In 2011, just hours after being offered the Tennessee State Commissioner of Education position, Kevin Huffman made a phone call to Texas. He called Chris Barbic, the founder and CEO of award-winning YES Prep Public Schools in Houston, and offered him a job: Superintendent of Tennessee's Achievement School District (ASD). Huffman believed that Barbic was the best person in the world to lead the ASD's work to bring the bottom 5 percent of Tennessee schools into the top 25 percent within five years.
Barbic said "no." Two weeks later, Huffman called him back with the offer. Once again, Barbic declined. A few weeks later when Barbic was in town, he pitched him the job yet again. Finally, Barbic agreed to take the role.
Since then, Barbic has brought a focus on talent and excellence to the work he is driving forward, leading the Center for Reinventing Public Education to place the ASD at the top of their recent ranking of portfolio school districts.
Further, under Huffman's leadership, the state of Tennessee has become the fastest improving state in the nation in education, according to the 2013 National Assessment of Educational Progress report.
Learn more about Chris Barbic and the Achievement School District's partnership with Education Pioneers in this short video:
In many industries, relentlessly pursuing top talent for leadership positions like Kevin Huffman and Chris Barbic have done in Tennessee is the norm. Consider Mark Zuckerberg's recruitment of COO Sheryl Sandberg to Facebook, the Boston Red Sox' (unsuccessful) efforts to hire General Manager Billy Beane from the Oakland A's, or Steve Jobs' legendary pitch to persuade PepsiCo President John Sculley to become Apple's CEO ("Do you want to spend the rest of your life selling sugared water, or do you want a chance to change the world?").
Where this talent mindset is harder to find -- and where we need it most -- is in the U.S. K-12 public education sector, a $600 billion industry with more than 3 million teachers, the second largest workforce in the country. Until recently, relatively little emphasis has been placed on the vital role that great leaders and managers working outside of the classroom can play in supporting the work of teachers to provide an excellent education for students.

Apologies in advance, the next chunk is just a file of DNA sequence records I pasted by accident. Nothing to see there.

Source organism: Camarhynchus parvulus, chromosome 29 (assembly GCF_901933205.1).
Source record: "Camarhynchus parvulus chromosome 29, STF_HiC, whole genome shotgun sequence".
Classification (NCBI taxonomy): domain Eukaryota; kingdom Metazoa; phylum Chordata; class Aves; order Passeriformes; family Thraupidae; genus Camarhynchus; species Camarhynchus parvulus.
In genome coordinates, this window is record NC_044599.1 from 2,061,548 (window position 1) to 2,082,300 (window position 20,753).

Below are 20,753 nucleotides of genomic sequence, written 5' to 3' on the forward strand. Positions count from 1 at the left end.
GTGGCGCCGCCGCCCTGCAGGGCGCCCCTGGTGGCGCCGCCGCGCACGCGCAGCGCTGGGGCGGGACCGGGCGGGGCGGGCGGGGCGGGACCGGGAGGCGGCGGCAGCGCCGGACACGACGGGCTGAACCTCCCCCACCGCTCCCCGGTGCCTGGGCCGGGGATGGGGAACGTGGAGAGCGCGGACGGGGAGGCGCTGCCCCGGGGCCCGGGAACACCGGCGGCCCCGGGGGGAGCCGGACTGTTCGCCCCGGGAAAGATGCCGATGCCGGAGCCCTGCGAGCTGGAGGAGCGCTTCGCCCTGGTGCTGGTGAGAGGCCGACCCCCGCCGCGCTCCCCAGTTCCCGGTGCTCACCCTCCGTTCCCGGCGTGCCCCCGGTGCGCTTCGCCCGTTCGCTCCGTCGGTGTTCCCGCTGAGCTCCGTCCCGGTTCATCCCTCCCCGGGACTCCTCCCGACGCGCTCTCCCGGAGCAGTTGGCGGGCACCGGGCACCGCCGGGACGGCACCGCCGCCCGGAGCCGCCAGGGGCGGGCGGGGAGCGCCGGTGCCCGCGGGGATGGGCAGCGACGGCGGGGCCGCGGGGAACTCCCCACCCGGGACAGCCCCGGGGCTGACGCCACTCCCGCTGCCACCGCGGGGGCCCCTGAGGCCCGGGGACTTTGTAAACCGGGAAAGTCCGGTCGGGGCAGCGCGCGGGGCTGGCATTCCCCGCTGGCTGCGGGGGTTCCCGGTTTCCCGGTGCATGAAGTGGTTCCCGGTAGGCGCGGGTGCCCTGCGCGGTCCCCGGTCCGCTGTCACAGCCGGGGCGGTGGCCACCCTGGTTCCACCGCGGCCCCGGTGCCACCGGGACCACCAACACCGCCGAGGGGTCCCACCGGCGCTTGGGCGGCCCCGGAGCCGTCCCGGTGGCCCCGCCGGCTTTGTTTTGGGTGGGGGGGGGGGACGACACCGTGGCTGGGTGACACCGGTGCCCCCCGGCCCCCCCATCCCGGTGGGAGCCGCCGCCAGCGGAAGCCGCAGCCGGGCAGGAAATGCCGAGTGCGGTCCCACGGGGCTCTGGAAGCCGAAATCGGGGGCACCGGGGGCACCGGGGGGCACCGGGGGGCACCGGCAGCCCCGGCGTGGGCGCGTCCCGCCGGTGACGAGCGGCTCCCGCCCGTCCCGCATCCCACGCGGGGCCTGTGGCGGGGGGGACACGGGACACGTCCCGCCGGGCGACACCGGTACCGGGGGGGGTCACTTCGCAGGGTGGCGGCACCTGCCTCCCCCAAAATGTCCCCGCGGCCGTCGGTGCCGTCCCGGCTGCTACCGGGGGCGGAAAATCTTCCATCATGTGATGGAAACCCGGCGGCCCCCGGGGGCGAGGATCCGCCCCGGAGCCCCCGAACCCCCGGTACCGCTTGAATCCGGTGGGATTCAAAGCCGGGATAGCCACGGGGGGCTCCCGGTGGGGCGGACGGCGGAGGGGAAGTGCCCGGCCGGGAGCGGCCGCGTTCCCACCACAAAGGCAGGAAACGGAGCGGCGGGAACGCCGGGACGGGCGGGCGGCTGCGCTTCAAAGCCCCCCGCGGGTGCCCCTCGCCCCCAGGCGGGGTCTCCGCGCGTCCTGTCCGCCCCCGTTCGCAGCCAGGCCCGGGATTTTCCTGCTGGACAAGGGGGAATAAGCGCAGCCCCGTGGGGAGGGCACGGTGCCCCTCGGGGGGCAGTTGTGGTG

The consequences of ignoring education leadership and management are dire. Just ask a great teacher. In a small study of 117 of the best classroom teachers in the country, TNTP found that although these irreplaceable teachers value the difference they can make in their students' lives immensely, they also "feel beaten down by many aspects of the profession, like low pay, excessive bureaucracy, and ineffective leaders and colleagues." The study found that approximately 60 percent of these teachers planned to stop teaching within five years as a result. We will never build high-performing school systems if we drive away our top teachers at such alarming rates.
The education sector must become a talent magnet that draws great people to the teaching profession and retains top performers. Responsibility for this important work lies on the shoulders of leaders and managers that run school systems and shape the policy environment in which school leaders operate.
Who are these leaders and managers, what do their roles look like, and how can they help transform the sector so that all students get the high-quality education they deserve?
Last year, Education Pioneers published our first report for the field: The Invisible Lever -- A Profile of Leadership and Management Talent in Education. Drawing on data collected from over 1,300 of our Alumni, we drew several conclusions about the role that leadership, management and data analysis can play in the education sector today.
The first of our three key findings was that although a new wave of managers and leaders is stepping forward to address the significant need for skilled managerial talent in public education, many more are still needed.
Specifically, among districts and charter school organizations, Education Pioneers estimates that there are more than 40,000 management roles, 37,000 of which are spread across the country's 14,000 districts.
It is critical to fill these and other vital roles that run and shape school systems with diverse, high-quality leaders and managers with the skill sets and mind sets to build high-performing systems and organizations.
As ASD Superintendent Chris Barbic put it, "We've got to have talent at every level of the organization." That's why Education Pioneers selects exceptional people for our Fellowship programs from business, education, law, policy and other backgrounds to advance the mission-critical work of our partners and build the talent pipeline for key roles outside the school building. A majority of our Fellows bring valuable skills and experience gained from sectors outside K-12 education.
While we don't believe in silver bullets at Education Pioneers, we do believe in making smart bets. Investing in leadership and management talent is essential to advance the all-important cause of providing all students in our great nation with a high-quality education that prepares them to thrive in college, career and citizenship.